In loop we need to do two things: start the measurement and then read the measured value from the sensor. We can start the measurement by calling the requestTemperatures method. In our case we only want to use the first sensor on the 1-wire bus. We can limit our request to the first sensor by calling requestTemperaturesByIndex with index 0. To read out the measurement value, we can call getTempCByIndex for the temperature in degree Celsius or getTempFByIndex for the temperature in degree Fahrenheit.

The following code prints out these values to the serial console roughly every 5 seconds (more like every 6 seconds, because of the time the sensors needs to perform the measurement and transfer the data via the 1-wire bus):

#include <OneWire.h>
#include <DallasTemperature.h>

// Sensor at pin 8
OneWire bus(8);
DallasTemperature sensors(&bus);

void setup() {
Serial.begin(9600);
}

void loop() {
// Start the temperature measurement and wait for it
sensors.requestTemperaturesByIndex(0);

// Read and show the result
Serial.print("Temperature (°C): ");
Serial.println(sensors.getTempCByIndex(0));
Serial.print("Temperature (°F): ");
Serial.println(sensors.getTempFByIndex(0));

delay(5000);
}

Once the code is uploaded to the Arduino, you should be able to see the current temperature in the serial monitor:

Temperature (°C): 21.44
Temperature (°F): 70.59

## Using Multiple Sensors

To finish off, let's look at how to use multiple sensors on the same bus. Unfortunately this requires you to use separate DS18B20 sensors. You need only one pullup resistor for the whole bus. Unfortunately, each KY-001 module incorporates its own pullup resistor. If you connect too many of them together the bus will stop working. So please use separate sensors without integrated pullups, to make sure that everything will work as intended. The picture below shows how to connect two waterproof DS18B20 sensors to the same bus. Just connect the matching pins together. Of course, you can also build this circuit with DS18B20 sensors in a TO-92 package or even mix them. Electrically there is no difference, just the packaging is different between these sensor types.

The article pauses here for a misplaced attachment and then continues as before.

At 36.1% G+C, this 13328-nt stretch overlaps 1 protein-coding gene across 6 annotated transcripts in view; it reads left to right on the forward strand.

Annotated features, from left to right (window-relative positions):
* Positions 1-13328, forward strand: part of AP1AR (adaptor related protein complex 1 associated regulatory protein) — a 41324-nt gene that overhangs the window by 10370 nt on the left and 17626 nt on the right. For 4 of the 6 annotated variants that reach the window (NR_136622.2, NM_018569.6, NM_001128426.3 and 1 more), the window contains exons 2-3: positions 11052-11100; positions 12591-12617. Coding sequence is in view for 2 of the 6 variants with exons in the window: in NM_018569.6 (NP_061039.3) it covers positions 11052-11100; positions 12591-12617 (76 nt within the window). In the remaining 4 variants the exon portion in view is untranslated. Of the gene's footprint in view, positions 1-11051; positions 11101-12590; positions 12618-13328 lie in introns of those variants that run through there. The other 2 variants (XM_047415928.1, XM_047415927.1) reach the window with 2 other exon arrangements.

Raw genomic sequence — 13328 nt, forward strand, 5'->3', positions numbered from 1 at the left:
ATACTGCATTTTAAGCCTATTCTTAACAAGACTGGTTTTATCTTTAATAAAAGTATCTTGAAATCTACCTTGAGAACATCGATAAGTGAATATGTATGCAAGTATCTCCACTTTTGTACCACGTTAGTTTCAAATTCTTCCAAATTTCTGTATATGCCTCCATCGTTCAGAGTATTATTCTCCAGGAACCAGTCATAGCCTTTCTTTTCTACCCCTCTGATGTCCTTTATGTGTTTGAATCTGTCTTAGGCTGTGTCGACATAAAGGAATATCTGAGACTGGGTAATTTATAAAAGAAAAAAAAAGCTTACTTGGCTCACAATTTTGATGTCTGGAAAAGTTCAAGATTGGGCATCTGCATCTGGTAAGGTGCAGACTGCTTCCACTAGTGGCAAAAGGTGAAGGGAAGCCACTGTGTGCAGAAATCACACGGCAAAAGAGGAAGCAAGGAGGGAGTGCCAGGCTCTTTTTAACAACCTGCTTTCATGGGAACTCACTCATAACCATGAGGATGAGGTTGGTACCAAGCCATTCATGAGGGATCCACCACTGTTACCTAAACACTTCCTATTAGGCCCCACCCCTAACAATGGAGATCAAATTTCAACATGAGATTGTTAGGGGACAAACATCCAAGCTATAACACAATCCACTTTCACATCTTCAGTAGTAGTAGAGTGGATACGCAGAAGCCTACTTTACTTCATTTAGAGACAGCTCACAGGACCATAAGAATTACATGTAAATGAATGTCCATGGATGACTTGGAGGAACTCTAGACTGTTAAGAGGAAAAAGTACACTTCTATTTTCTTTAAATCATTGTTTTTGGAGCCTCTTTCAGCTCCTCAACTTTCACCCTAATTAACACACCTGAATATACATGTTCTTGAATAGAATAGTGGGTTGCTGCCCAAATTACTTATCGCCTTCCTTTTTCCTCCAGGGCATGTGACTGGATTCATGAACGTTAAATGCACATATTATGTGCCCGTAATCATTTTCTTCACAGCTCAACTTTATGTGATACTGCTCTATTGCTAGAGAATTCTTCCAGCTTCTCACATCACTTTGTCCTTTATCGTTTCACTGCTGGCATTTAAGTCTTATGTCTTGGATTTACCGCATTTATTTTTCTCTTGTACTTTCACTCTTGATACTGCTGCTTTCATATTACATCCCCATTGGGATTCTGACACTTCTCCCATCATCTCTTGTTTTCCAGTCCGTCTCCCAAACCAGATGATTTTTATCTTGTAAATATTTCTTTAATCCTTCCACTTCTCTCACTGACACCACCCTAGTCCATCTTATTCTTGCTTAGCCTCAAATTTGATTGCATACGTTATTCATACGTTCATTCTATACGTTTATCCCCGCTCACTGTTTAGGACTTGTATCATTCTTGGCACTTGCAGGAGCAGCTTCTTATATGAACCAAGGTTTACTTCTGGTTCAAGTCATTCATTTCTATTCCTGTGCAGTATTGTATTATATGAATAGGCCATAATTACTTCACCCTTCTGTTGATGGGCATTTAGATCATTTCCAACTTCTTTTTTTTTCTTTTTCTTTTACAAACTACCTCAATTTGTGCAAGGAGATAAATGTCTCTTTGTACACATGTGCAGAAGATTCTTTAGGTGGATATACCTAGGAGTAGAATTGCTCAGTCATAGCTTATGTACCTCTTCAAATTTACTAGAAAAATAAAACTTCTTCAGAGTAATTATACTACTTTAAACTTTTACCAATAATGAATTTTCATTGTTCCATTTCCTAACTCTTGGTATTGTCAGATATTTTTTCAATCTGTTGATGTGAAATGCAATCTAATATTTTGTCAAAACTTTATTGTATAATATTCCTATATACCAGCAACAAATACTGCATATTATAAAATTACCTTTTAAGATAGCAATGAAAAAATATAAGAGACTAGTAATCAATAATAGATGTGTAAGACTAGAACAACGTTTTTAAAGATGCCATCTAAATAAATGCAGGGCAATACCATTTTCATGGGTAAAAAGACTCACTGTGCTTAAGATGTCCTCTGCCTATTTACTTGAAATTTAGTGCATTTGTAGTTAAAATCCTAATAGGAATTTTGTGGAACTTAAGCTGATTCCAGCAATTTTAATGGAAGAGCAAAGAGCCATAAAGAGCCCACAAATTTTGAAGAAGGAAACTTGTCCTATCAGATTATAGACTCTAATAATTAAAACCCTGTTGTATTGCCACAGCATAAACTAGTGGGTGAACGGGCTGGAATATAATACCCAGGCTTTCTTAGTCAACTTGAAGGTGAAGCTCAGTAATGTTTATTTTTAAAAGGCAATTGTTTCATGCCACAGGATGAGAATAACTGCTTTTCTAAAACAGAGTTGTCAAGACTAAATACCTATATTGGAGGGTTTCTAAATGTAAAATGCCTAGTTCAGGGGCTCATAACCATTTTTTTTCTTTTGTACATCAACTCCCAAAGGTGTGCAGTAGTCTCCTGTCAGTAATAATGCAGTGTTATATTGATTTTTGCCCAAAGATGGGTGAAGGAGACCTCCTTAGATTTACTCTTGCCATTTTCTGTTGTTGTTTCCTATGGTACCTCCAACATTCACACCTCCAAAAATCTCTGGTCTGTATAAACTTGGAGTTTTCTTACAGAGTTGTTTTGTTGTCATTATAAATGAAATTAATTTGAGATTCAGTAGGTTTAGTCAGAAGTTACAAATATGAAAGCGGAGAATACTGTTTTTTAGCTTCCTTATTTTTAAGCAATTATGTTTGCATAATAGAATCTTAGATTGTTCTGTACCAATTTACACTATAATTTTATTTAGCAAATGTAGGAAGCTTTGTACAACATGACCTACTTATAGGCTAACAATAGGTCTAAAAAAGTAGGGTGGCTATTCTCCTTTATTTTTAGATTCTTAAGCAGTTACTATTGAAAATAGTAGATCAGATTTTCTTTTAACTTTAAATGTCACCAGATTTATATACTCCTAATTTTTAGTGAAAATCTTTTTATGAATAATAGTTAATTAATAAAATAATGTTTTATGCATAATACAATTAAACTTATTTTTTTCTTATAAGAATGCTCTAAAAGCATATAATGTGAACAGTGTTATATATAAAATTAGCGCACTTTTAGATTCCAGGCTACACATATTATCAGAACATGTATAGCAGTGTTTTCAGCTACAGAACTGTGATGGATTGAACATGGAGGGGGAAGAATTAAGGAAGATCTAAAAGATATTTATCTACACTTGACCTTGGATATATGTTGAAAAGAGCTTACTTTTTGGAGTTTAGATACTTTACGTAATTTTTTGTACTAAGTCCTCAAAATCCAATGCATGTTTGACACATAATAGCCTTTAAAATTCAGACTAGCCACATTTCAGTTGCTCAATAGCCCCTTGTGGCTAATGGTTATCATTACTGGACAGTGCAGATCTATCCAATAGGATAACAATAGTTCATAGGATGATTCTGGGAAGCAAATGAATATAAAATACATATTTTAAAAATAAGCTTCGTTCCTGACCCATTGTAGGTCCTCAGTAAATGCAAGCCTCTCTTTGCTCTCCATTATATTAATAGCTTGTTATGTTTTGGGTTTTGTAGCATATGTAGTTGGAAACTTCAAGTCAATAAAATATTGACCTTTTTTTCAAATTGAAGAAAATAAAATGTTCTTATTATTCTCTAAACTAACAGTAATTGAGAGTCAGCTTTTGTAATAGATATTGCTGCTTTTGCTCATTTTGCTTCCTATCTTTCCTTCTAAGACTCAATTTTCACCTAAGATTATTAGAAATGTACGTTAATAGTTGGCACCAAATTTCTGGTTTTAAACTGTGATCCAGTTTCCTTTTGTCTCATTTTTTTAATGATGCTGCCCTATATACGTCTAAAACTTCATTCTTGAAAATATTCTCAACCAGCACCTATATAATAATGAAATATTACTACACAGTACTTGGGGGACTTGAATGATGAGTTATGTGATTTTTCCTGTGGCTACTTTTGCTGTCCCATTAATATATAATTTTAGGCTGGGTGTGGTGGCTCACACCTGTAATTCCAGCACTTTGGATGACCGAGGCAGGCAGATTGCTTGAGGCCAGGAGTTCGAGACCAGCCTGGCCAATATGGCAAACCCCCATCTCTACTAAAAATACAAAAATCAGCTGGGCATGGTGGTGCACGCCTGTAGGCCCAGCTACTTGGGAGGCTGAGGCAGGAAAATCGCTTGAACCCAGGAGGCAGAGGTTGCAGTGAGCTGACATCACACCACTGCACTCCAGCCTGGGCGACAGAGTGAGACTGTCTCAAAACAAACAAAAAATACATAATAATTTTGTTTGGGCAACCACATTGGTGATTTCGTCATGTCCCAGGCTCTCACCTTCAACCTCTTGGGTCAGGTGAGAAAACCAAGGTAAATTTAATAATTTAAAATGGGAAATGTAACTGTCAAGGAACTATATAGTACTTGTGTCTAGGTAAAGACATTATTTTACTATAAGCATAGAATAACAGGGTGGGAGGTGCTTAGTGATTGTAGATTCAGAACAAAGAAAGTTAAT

We already know how to trigger a measurement for all connected sensors: we just call requestTemperatures. To print out all measurement values, we need to iterate through all sensors and read out each of them. Luckily the library takes care of the details for us. In theory, we could just call getTempCByIndex or getTempFByIndex in a loop and increase the index by one each time. Once we reach the last sensor, a large negative number is returned to indicate an error. This tells us when we need to stop. The problem with this is, that it is hard to tell which sensor is which.

Remember that we said that each sensor as a unique 48-bit address? By calling getAddress with the sensor index we can query the sensors address. To store the address one needs to pass an DeviceAddress object to the function alongside the index. The address will be written into the DeviceAddress object which is basically an array of 8 bytes. If we reach the end and there is no further sensor for the requested index the function will return false, otherwise it returns true. To iterate over all devices, we can just increase the index and loop until getAddress returns false. To get the measurement values we can then call getTempC or getTempF with the sensors' address.

You can see the full code below. I also made a small utility function printAddress that prints out the sensors address.

#include <OneWire.h>
#include <DallasTemperature.h>

// Sensor at pin 8
OneWire bus(8);
DallasTemperature sensors(&bus);

void setup() {
Serial.begin(9600);
}

for(int i = 0; i < 8; i++) {
if(i != 0) Serial.print(':');
if(addr[i] < 0x10) Serial.print('0');
}
}

void loop() {
// Start the temperature measurement on all sensors and wait for it
sensors.requestTemperatures();

int index = 0;

// Sensor index and address
Serial.print("Sensor ");
Serial.println(index);
Serial.print(" - Address: ");
Serial.println("");

// Read and show the result
Serial.print(" - Temperature (°C): ");
Serial.print(" - Temperature (°F): ");

// Next index
index++;
}

delay(5000);
}

Once you uploaded the code to the Arduino, you should see an output like this in the serial monitor:

Sensor 0
- Temperature (°F): 68.68